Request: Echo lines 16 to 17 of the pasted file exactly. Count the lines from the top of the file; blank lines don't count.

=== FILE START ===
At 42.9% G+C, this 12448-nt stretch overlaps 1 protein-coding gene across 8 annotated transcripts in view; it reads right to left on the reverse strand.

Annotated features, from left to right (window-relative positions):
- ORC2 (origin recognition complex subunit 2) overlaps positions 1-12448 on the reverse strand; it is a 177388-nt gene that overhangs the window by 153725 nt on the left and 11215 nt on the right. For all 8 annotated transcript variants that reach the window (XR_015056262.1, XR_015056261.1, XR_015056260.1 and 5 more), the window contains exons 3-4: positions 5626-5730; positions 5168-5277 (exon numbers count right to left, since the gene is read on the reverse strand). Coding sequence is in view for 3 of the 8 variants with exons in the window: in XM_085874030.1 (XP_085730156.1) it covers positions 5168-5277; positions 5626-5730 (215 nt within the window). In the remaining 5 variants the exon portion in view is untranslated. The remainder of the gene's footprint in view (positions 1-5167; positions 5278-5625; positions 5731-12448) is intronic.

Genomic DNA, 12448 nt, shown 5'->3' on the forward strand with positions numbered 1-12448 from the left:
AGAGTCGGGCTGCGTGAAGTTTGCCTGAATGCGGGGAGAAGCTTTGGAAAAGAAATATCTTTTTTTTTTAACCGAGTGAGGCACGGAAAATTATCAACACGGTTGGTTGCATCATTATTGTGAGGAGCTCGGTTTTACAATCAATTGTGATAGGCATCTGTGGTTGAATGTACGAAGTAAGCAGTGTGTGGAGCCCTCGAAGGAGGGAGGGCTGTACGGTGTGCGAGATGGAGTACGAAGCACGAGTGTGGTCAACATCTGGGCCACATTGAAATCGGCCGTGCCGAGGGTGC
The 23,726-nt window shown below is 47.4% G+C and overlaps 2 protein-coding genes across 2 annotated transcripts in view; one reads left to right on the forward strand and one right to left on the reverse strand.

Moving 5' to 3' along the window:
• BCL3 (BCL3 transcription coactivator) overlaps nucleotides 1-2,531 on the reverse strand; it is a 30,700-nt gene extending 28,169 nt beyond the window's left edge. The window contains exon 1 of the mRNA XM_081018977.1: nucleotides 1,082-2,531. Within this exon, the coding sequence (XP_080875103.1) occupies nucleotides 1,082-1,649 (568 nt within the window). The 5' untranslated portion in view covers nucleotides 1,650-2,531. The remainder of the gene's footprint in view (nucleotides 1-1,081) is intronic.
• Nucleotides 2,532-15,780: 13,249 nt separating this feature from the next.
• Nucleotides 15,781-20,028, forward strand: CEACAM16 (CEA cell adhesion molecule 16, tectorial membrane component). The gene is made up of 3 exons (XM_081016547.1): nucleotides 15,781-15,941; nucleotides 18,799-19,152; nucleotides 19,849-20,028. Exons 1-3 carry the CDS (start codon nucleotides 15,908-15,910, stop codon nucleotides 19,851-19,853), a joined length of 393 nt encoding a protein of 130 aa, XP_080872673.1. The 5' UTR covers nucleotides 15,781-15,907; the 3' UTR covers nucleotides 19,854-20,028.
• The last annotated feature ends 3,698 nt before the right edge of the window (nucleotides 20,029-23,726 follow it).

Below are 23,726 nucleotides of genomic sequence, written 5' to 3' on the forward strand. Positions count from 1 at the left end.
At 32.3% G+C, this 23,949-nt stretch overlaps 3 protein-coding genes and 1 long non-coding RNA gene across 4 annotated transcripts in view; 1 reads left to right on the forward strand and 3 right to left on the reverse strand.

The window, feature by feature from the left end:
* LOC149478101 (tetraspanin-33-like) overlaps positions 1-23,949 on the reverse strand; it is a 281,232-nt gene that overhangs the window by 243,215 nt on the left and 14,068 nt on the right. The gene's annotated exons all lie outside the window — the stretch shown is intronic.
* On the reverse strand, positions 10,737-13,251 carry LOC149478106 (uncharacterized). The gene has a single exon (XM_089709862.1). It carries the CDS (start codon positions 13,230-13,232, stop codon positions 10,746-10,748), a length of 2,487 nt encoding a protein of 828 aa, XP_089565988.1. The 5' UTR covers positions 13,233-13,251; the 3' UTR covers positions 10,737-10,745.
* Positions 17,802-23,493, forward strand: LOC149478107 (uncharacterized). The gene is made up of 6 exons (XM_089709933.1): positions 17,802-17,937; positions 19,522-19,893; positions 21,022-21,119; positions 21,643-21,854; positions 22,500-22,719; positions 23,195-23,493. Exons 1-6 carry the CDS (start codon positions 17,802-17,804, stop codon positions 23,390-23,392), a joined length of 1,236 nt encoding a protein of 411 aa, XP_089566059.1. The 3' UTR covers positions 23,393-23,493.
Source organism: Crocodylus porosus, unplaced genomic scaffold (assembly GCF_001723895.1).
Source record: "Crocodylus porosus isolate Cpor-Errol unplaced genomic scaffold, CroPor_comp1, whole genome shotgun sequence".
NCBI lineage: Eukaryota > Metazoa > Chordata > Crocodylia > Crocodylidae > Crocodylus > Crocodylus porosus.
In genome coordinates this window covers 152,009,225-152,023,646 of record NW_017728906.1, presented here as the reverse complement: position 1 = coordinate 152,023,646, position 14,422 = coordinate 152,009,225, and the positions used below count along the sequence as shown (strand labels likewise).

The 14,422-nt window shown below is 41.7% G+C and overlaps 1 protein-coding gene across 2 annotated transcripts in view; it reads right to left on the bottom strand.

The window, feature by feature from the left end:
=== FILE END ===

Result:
* On the reverse strand, positions 10,737-13,251 carry LOC149478106 (uncharacterized). The gene has a single exon (XM_089709862.1). It carries the CDS (start codon positions 13,230-13,232, stop codon positions 10,746-10,748), a length of 2,487 nt encoding a protein of 828 aa, XP_089565988.1. The 5' UTR covers positions 13,233-13,251; the 3' UTR covers positions 10,737-10,745.
* Positions 17,802-23,493, forward strand: LOC149478107 (uncharacterized). The gene is made up of 6 exons (XM_089709933.1): positions 17,802-17,937; positions 19,522-19,893; positions 21,022-21,119; positions 21,643-21,854; positions 22,500-22,719; positions 23,195-23,493. Exons 1-6 carry the CDS (start codon positions 17,802-17,804, stop codon positions 23,390-23,392), a joined length of 1,236 nt encoding a protein of 411 aa, XP_089566059.1. The 3' UTR covers positions 23,393-23,493.